Nationwide, every week two women die during or from complications from this procedure. In 2009, it still was the third cause of death of pregnant mothers (Venezuela has the highest maternity death rate in all Latin America by the way).
Yet, no real discussion has been taken upon this subject that’s becoming a health dilemma. This blackout has given rise to black market and guerilla abortion “solutions”.
Since 2011, the Colectivo Faldas en Revolución (Skirts in Revolution) has been running the “Abortion Hotline“. They support “safe” abortions, focusing on poor women who they see as the most vulnerable in the abortion black market. You call and receive information about the drug Misoprostol (also known as Cytotec) and it’s use for interrupting unwanted pregnancies. The drug has reduced mortalities associated with abortions in places like Brasil (where abortion is also illegal).
Legally, Faldas en Revolución could be charged with Incitement. Women who seek abortions could face up to 2 years in jail.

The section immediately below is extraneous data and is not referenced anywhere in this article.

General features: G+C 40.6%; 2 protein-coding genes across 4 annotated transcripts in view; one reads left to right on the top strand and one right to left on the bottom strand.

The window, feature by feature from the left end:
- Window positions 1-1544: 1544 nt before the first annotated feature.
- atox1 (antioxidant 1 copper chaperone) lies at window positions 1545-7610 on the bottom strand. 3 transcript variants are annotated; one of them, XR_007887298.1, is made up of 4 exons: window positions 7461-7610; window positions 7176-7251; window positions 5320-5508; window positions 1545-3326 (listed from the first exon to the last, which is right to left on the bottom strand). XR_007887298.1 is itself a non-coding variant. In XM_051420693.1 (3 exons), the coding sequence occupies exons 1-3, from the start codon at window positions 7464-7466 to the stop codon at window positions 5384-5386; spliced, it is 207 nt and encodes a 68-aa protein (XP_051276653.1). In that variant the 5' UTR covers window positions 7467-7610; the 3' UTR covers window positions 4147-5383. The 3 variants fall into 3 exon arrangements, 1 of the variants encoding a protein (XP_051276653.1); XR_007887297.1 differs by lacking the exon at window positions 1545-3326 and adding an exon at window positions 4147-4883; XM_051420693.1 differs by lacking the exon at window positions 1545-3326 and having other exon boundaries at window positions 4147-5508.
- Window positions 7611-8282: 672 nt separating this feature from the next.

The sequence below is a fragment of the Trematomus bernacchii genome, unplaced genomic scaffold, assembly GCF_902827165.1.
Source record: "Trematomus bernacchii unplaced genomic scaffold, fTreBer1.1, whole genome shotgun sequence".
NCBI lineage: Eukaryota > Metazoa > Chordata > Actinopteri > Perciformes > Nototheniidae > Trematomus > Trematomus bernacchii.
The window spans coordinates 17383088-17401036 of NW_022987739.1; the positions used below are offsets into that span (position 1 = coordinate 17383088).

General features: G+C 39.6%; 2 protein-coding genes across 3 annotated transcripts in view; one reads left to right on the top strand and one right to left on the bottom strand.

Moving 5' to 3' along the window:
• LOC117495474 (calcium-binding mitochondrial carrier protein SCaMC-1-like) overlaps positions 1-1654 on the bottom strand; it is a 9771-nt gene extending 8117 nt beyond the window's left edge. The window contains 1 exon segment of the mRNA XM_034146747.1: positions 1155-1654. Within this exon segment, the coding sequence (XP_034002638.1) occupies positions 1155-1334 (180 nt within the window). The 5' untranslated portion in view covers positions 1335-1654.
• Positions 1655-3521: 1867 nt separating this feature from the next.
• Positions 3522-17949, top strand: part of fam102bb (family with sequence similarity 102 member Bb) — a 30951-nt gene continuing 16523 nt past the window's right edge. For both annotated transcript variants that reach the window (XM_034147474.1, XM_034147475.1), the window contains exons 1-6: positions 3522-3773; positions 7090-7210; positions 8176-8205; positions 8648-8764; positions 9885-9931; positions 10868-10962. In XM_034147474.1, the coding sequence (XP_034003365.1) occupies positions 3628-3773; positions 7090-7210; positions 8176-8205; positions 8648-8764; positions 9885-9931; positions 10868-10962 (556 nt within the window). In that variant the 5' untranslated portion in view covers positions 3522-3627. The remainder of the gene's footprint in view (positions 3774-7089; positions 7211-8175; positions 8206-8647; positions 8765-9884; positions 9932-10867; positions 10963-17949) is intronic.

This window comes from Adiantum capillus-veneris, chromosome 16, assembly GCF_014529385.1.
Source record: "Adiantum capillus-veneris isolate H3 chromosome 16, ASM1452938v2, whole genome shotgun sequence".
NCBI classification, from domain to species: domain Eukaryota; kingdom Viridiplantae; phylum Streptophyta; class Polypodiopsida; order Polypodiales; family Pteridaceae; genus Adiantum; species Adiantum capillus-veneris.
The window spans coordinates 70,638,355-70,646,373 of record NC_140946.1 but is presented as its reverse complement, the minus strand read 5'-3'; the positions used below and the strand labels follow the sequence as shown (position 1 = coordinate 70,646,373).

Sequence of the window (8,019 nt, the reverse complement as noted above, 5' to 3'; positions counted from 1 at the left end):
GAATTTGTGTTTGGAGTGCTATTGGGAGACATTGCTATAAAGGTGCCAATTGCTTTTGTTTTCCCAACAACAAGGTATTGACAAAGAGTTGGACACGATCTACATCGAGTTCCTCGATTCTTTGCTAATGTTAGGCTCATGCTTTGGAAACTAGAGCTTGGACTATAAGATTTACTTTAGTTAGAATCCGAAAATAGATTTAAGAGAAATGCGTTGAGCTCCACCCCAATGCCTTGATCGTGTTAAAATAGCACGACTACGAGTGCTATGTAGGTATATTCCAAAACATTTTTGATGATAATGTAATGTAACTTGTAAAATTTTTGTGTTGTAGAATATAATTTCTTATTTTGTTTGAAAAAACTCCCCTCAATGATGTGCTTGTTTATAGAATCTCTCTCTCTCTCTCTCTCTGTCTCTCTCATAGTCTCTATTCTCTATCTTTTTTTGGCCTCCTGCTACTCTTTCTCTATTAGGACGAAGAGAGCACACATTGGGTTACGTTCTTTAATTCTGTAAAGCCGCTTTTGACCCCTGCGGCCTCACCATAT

Still, Línea Aborto gets about 20 calls a week. Now, this is the interesting and yet incredibly OBVIOUS “finding”, the main reason stated by women (and men) for wanting an abortion are economic hardship. 73.3% of the callers said they earned less than 1.600Bs a Month (year 2011). The next reason pointed by the callers, was that women felt that continuing the pregnancy would limit their academic and workforce development.
…financial circumstances have always been a major determinant of women’s choices regarding unintended pregnancy. Poor women are more likely to terminate pregnancies than their more well-to-do counterparts
It is also poor women who share an unequal burden of the unintended pregnancy. In the Gutmacher report for Unintended Pregnancy in the United States it was clear that:
the rate of unintended pregnancy among poor women (those with incomes at or below the federal poverty level) in 2008 was 137 per 1,000 women aged 15–44, more than five times the rate among women at the highest income level (26 per 1,000)